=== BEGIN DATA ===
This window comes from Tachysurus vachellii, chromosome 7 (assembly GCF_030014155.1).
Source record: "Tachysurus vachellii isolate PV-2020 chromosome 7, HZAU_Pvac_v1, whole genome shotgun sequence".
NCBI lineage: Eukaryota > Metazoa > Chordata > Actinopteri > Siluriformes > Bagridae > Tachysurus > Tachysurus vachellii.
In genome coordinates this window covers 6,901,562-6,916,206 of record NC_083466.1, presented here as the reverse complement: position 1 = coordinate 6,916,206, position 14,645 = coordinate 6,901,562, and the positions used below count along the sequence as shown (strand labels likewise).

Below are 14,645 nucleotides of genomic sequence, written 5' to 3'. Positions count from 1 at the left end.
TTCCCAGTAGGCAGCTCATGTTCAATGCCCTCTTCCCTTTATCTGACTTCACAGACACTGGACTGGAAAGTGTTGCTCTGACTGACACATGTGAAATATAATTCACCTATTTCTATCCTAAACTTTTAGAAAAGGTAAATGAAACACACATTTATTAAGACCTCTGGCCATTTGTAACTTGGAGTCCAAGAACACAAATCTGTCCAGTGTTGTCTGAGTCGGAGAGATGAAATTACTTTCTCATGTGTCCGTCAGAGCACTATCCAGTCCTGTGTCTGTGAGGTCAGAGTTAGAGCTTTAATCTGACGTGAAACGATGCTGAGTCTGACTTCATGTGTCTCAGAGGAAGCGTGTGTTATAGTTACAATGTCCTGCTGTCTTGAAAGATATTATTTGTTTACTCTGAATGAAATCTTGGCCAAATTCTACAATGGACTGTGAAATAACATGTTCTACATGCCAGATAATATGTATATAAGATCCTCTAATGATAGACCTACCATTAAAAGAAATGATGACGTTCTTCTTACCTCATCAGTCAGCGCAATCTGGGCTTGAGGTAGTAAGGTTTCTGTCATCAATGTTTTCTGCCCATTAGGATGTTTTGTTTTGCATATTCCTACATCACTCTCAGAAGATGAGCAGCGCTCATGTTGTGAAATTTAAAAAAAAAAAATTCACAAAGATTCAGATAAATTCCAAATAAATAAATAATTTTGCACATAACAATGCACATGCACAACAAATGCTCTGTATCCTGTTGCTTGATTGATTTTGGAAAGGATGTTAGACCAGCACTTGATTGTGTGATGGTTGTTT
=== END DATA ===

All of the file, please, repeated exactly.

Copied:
This window comes from Tachysurus vachellii, chromosome 7 (assembly GCF_030014155.1).
Source record: "Tachysurus vachellii isolate PV-2020 chromosome 7, HZAU_Pvac_v1, whole genome shotgun sequence".
NCBI lineage: Eukaryota > Metazoa > Chordata > Actinopteri > Siluriformes > Bagridae > Tachysurus > Tachysurus vachellii.
In genome coordinates this window covers 6,901,562-6,916,206 of record NC_083466.1, presented here as the reverse complement: position 1 = coordinate 6,916,206, position 14,645 = coordinate 6,901,562, and the positions used below count along the sequence as shown (strand labels likewise).

Below are 14,645 nucleotides of genomic sequence, written 5' to 3'. Positions count from 1 at the left end.
TTCCCAGTAGGCAGCTCATGTTCAATGCCCTCTTCCCTTTATCTGACTTCACAGACACTGGACTGGAAAGTGTTGCTCTGACTGACACATGTGAAATATAATTCACCTATTTCTATCCTAAACTTTTAGAAAAGGTAAATGAAACACACATTTATTAAGACCTCTGGCCATTTGTAACTTGGAGTCCAAGAACACAAATCTGTCCAGTGTTGTCTGAGTCGGAGAGATGAAATTACTTTCTCATGTGTCCGTCAGAGCACTATCCAGTCCTGTGTCTGTGAGGTCAGAGTTAGAGCTTTAATCTGACGTGAAACGATGCTGAGTCTGACTTCATGTGTCTCAGAGGAAGCGTGTGTTATAGTTACAATGTCCTGCTGTCTTGAAAGATATTATTTGTTTACTCTGAATGAAATCTTGGCCAAATTCTACAATGGACTGTGAAATAACATGTTCTACATGCCAGATAATATGTATATAAGATCCTCTAATGATAGACCTACCATTAAAAGAAATGATGACGTTCTTCTTACCTCATCAGTCAGCGCAATCTGGGCTTGAGGTAGTAAGGTTTCTGTCATCAATGTTTTCTGCCCATTAGGATGTTTTGTTTTGCATATTCCTACATCACTCTCAGAAGATGAGCAGCGCTCATGTTGTGAAATTTAAAAAAAAAAAATTCACAAAGATTCAGATAAATTCCAAATAAATAAATAATTTTGCACATAACAATGCACATGCACAACAAATGCTCTGTATCCTGTTGCTTGATTGATTTTGGAAAGGATGTTAGACCAGCACTTGATTGTGTGATGGTTGTTT